How about you?  Did you read anything good this week?

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5 thoughts on “Writer Mama, Writing Life (WIB ’10 #17)

  1. Among the dozen or so books I’m in the middle of (I know, bad habit) are The Reason for God, by Timothy Keller, and All New Square-Foot Gardening, by Mel Bartholomew. I also just got back from the library and picked up Her Mother’s Hope, by Francine Rivers, and some books on homeschooling, so I’m looking forward to getting into those.

      1. From what I understand, the new version is quite different from the old one. Here’s the Amazon product description:

        Do you know what the best feature is in All New Square Foot Gardening?

        Sure, there are ten new features in this all-new, updated book. Sure, it’s even simpler than it was before. Of course, you don’t have to worry about fertilizer or poor soil ever again because you’ll be growing above the ground.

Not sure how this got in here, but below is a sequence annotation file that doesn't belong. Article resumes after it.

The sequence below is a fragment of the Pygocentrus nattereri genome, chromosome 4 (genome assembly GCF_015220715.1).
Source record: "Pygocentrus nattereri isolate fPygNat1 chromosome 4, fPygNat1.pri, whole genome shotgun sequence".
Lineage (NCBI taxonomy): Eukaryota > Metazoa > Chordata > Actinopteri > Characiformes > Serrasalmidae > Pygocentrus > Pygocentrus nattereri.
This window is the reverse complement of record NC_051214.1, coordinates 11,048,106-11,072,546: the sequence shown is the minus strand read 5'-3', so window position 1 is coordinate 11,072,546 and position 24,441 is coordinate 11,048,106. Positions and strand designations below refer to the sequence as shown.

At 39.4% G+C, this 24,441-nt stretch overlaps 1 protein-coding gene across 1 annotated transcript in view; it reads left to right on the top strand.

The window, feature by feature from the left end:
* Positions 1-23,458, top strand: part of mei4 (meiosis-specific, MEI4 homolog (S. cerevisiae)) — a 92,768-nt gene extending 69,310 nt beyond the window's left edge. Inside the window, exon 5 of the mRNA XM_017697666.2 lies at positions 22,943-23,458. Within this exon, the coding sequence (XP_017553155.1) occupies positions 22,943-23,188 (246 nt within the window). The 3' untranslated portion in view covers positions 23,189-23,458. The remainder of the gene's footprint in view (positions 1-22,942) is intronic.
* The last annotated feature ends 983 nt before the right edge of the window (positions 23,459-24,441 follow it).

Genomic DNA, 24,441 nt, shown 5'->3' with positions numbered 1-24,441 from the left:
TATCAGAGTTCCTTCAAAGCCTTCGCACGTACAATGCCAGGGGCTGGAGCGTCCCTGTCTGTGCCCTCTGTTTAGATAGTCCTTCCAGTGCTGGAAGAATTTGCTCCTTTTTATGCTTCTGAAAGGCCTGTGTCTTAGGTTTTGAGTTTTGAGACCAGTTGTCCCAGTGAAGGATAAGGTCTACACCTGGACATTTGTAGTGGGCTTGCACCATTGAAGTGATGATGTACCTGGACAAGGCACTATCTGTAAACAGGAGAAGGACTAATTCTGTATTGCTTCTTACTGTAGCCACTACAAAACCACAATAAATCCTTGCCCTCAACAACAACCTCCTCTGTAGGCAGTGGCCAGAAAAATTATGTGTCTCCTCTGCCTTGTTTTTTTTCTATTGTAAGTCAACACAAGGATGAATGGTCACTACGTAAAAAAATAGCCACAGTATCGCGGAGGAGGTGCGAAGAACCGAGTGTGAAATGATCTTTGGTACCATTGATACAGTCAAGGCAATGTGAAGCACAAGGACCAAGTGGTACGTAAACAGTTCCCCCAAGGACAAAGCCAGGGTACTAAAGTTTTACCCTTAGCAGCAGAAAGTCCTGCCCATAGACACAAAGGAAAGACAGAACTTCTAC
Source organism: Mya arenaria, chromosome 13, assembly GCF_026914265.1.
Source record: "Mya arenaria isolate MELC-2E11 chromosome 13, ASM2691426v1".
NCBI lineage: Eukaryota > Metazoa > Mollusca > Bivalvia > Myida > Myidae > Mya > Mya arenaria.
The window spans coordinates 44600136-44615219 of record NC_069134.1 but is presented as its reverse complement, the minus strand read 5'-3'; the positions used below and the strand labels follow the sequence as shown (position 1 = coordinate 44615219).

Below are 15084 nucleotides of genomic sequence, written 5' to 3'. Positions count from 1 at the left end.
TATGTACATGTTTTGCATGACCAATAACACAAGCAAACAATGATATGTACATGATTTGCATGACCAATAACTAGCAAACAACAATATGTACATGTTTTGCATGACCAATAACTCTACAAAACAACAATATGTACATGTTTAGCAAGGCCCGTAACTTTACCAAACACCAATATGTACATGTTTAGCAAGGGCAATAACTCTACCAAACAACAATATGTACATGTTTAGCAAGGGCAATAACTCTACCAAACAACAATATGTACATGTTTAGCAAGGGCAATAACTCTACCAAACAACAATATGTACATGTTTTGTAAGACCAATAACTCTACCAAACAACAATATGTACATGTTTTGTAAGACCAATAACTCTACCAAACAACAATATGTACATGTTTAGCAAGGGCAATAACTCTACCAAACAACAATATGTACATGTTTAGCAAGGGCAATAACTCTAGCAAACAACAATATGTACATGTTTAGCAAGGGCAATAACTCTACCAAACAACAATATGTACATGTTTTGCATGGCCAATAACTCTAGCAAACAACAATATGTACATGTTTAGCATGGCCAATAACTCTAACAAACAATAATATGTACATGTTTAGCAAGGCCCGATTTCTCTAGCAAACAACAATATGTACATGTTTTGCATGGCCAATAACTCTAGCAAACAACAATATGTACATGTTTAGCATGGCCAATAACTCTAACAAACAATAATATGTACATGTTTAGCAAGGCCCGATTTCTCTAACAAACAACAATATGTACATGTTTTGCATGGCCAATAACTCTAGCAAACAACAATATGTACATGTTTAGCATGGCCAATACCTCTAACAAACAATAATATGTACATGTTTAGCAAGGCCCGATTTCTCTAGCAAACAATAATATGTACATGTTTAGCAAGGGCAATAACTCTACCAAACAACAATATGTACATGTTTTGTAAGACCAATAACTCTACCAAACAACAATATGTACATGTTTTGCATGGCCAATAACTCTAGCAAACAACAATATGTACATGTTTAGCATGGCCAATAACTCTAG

But, the best feature is that “anyone,” “anywhere” can enjoy a Square Foot garden. Children, adults with limited mobility, even complete novices can achieve spectacular results.

        But, let’s get back to the ten improvements. You’re going to love them.

        1) New Location – Move your garden closer to your house by eliminating single-row gardening. Square Foot Garden needs just “twenty percent” of the space of a traditional garden.

        2) New Direction – Locate your garden “on top” of existing soil. Forget about pH soil tests, double-digging (who enjoys that?), or the never-ending soil improvements.